WASHINGTON — Between Games 3 and 4 of this Eastern Conference final between the Lightning and Capitals, Tampa Bay forward J.T. Miller was asked about the success road teams are having in this series and in these playoffs.
"It's kind of weird so far that the road team has won the first three," Miller said.
With all due respect to Miller, it's not weird at all. In fact, in these playoffs, it has been somewhat common.
Home sweet home hasn't been sweet at all for teams in the Stanley Cup playoffs. Most NHL teams have become road warriors.
Heading into Thursday night, the road team had an impressive record of 34-39 in these playoffs. The Lightning was 4-1, including a victory in Game 3 in Washington. The Capitals are 7-1, including a victory in Games 1 and 2 at Amalie Arena.
So, one way to look at it is teams, especially good ones such as Tampa Bay and Washington, have no issues going on the road and finding ways to win.
But the other side to it is even good teams, such as Tampa Bay and Washington, occasionally struggle at home during the playoffs. Heading into Game 4, the Lightning had lost four total games this postseason. Three of those losses were at home. Washington, meantime, was 3-4 at home this postseason.
What gives? Are you actually better off playing on the road in the playoffs than playing at home? Do teams play better on the road?
"We've seen it this playoffs, that's for sure," Lightning captain Steven Stamkos said.
Stamkos has a theory. At home, there are more distractions.
"A lot of people have family and friends coming down and ticket requests," Stamkos said. "Sometimes there's a little added pressure of playing at home and wanting to do good things."
Lightning coach Jon Cooper agrees. To a point.
"I'll be honest," Cooper said, "if you polled every single player on both teams and asked them would you rather play a game at home or on the road, I'm pretty sure they would say we'd rather play at home."
That's because players do enjoy sleeping in their own beds and being surrounded by all the comforts of home — their actual home and their home-away-from, that being the rink. Yet Cooper knows what Stamkos is saying. On the road, it's only hockey. At home, there are other responsibilities and obligations.
"There is certain marked focus when you're on the road," Cooper said. "It's just the team together. The guys are talking hockey. The guys are focused on the plan. Instead of going home and all of a sudden, it's not hockey anymore. It's having fun with your kids. Dinner with the families. And more and more as the rounds go on, more and more people start flying in."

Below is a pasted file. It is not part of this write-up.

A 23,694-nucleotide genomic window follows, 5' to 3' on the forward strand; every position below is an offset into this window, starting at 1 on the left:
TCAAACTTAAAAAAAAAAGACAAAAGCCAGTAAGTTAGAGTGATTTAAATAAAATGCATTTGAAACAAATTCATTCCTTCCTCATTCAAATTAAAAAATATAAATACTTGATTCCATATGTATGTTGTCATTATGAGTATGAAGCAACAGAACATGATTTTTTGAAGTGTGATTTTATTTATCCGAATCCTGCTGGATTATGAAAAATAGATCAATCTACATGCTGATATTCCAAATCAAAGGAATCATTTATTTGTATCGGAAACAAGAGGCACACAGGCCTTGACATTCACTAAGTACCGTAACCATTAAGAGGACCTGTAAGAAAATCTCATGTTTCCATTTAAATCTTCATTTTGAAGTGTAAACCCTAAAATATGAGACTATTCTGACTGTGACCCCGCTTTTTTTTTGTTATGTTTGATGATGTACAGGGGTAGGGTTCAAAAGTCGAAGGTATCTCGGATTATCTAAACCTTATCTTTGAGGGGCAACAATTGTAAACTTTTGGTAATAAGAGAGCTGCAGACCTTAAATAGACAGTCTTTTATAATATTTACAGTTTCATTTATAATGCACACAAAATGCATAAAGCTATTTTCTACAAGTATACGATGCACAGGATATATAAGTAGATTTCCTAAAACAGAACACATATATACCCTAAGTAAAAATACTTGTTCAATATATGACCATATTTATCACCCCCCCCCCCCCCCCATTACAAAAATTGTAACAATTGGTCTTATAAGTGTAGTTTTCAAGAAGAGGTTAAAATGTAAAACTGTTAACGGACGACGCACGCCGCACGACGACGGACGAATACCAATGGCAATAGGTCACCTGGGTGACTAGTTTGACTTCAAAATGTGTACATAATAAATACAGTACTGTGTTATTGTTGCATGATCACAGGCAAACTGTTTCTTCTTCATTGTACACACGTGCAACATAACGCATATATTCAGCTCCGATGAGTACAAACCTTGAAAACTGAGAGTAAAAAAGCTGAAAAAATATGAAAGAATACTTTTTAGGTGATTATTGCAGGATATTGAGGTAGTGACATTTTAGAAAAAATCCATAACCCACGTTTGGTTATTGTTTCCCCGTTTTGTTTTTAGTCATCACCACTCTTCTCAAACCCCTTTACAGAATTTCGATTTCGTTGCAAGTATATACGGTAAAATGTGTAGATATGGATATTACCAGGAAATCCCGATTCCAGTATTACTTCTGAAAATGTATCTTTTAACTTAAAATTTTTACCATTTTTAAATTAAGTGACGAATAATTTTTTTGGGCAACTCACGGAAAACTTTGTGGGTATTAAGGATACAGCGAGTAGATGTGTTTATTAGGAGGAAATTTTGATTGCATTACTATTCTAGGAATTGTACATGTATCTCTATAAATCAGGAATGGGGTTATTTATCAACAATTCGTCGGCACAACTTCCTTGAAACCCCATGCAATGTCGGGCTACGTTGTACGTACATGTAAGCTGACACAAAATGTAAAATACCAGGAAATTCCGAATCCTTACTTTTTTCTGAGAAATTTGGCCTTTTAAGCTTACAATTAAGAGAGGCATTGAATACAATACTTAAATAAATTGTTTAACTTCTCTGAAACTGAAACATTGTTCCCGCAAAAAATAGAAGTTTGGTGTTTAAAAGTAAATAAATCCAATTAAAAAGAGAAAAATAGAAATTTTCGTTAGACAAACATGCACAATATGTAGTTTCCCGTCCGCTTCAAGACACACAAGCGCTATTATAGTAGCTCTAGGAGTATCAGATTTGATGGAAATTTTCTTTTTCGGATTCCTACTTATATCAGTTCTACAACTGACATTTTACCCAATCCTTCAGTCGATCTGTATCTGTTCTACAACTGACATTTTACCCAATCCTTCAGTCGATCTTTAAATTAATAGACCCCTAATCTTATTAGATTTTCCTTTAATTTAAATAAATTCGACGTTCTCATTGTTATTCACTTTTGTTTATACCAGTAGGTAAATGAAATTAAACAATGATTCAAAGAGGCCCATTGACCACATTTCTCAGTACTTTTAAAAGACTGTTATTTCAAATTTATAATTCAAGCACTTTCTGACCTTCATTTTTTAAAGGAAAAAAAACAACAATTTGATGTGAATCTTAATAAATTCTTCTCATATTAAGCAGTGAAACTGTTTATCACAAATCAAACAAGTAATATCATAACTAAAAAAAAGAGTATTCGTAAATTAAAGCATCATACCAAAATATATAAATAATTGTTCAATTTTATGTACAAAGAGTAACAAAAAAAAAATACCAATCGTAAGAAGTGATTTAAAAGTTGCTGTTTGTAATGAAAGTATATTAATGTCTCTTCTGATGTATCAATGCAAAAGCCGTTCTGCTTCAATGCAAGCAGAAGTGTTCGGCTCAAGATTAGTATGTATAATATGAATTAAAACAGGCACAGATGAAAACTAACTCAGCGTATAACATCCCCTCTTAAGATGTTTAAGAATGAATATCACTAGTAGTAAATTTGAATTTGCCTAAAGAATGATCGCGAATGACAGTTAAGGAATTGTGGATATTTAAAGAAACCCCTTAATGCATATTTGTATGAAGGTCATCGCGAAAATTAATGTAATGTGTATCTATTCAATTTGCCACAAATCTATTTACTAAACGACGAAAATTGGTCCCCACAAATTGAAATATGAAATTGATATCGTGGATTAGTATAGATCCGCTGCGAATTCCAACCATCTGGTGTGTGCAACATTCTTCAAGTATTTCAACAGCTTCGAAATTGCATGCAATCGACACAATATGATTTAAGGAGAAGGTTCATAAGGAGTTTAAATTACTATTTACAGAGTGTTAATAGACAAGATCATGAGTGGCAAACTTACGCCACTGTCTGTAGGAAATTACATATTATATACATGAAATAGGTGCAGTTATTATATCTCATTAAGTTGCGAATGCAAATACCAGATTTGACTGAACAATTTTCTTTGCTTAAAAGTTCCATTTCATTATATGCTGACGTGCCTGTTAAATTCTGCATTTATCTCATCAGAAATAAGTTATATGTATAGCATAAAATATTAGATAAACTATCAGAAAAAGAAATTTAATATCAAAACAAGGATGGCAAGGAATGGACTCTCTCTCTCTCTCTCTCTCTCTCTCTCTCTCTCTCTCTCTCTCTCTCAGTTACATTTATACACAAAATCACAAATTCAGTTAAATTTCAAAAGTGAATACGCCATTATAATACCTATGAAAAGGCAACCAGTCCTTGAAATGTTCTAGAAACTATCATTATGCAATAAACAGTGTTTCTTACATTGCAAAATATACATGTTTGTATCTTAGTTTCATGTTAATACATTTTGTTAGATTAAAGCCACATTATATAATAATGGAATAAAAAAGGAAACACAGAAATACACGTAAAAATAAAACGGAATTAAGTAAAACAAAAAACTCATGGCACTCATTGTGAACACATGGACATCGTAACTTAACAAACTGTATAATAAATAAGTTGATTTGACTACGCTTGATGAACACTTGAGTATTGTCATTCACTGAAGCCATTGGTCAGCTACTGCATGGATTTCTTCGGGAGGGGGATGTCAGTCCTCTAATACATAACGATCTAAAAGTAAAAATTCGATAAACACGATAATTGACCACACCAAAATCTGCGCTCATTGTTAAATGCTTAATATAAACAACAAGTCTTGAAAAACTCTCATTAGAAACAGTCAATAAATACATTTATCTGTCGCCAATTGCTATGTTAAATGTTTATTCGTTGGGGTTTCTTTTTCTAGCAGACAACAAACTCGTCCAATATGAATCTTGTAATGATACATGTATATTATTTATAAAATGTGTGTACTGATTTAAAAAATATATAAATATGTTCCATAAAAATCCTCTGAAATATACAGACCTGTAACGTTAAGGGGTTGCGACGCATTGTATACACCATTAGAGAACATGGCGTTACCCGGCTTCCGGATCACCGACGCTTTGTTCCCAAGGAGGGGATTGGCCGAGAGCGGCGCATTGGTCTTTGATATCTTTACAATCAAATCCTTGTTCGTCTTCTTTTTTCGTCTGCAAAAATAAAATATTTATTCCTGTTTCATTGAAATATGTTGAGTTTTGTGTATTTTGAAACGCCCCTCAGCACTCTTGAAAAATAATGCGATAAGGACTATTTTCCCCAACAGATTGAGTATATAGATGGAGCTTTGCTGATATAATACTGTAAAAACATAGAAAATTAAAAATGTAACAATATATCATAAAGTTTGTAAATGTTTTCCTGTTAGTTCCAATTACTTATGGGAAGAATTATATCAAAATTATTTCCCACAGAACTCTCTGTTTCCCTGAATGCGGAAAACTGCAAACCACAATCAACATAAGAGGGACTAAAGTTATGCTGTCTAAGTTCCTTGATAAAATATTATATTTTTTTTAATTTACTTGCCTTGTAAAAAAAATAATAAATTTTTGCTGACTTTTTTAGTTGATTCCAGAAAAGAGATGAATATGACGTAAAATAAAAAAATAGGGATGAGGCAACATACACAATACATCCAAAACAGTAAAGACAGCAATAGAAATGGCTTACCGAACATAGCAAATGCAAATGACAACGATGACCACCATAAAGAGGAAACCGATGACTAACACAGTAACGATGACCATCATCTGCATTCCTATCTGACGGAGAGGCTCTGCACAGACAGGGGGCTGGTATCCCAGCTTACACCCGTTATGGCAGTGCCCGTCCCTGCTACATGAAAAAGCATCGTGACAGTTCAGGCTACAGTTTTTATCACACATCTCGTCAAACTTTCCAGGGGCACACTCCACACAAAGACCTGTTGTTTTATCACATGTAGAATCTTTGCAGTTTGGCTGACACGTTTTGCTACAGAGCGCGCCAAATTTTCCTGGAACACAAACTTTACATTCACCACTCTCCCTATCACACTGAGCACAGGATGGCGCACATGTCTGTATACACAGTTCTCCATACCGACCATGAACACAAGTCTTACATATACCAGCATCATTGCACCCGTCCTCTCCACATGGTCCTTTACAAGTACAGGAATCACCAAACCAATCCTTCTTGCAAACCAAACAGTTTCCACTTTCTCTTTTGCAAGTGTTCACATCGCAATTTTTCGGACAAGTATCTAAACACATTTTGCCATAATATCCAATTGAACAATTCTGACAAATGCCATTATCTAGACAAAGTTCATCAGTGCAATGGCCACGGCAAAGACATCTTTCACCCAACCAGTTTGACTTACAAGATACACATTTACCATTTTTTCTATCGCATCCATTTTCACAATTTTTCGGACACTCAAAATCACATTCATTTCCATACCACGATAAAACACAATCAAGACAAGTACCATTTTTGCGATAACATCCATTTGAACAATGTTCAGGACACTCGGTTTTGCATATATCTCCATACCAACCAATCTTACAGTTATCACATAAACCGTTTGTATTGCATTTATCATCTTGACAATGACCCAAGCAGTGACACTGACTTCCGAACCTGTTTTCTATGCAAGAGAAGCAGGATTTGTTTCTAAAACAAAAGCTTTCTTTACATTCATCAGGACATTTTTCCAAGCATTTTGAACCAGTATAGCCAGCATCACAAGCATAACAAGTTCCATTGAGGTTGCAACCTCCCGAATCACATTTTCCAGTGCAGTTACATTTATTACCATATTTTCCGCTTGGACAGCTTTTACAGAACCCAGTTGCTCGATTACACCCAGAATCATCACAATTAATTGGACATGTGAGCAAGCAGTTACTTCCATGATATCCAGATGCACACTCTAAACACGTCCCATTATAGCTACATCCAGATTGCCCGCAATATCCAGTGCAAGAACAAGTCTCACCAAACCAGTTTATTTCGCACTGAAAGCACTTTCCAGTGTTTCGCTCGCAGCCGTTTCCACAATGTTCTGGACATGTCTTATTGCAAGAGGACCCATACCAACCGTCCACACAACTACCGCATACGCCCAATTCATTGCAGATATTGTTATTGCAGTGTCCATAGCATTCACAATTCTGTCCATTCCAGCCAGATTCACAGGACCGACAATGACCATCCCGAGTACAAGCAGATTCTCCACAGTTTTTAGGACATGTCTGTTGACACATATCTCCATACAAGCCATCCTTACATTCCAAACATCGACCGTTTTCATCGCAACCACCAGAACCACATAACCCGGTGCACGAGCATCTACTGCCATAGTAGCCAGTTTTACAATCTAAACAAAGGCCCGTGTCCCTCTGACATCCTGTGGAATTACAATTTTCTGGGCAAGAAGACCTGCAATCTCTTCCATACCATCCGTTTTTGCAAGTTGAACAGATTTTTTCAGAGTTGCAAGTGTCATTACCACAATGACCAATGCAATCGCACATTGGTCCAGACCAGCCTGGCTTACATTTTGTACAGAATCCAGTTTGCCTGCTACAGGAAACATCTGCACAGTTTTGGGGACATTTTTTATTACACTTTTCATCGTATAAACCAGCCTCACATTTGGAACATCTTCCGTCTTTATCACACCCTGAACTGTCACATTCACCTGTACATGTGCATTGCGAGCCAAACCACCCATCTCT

Caps coach Barry Trotz thinks it's all about mentality of the road team.
"I think it's us against the world when you're on the road," Trotz said.
In the past, Trotz has done something that former Lightning coach John Tortorella tried during the 2004 Stanley Cup playoff run. He has had his teams stay in hotels at home to simulate the road experience.
What's odd is, unlike the NBA, the rules are set up to benefit the home team in hockey. Home teams get the last change. That means during play stoppages, the road team must put its players on the ice before the home team. The home team waits to see which players go on the ice for the visitor and then decide which of its players will go up against the visitor. That way, the home team can be sure that its best defensive line can match up against the other team's best offensive line. Or it can chose to put its best offensive line up against a line that is not very good defensively.
Yet even with this advantage, home teams are having trouble in the playoffs. For some teams, home-ice advantage has become a disadvantage.
Usually, the one time home-ice advantage does seem to help is in Game 7.
Then again, there have been two Game 7s in this postseason. One home team won (Boston against Toronto), while one home team lost (Nashville against Winnipeg).
The Lightning hopes that being at home does matter in Game 7s.
If necessary, Game 7 of the Eastern Conference final is next Wednesday.
At Tampa Bay.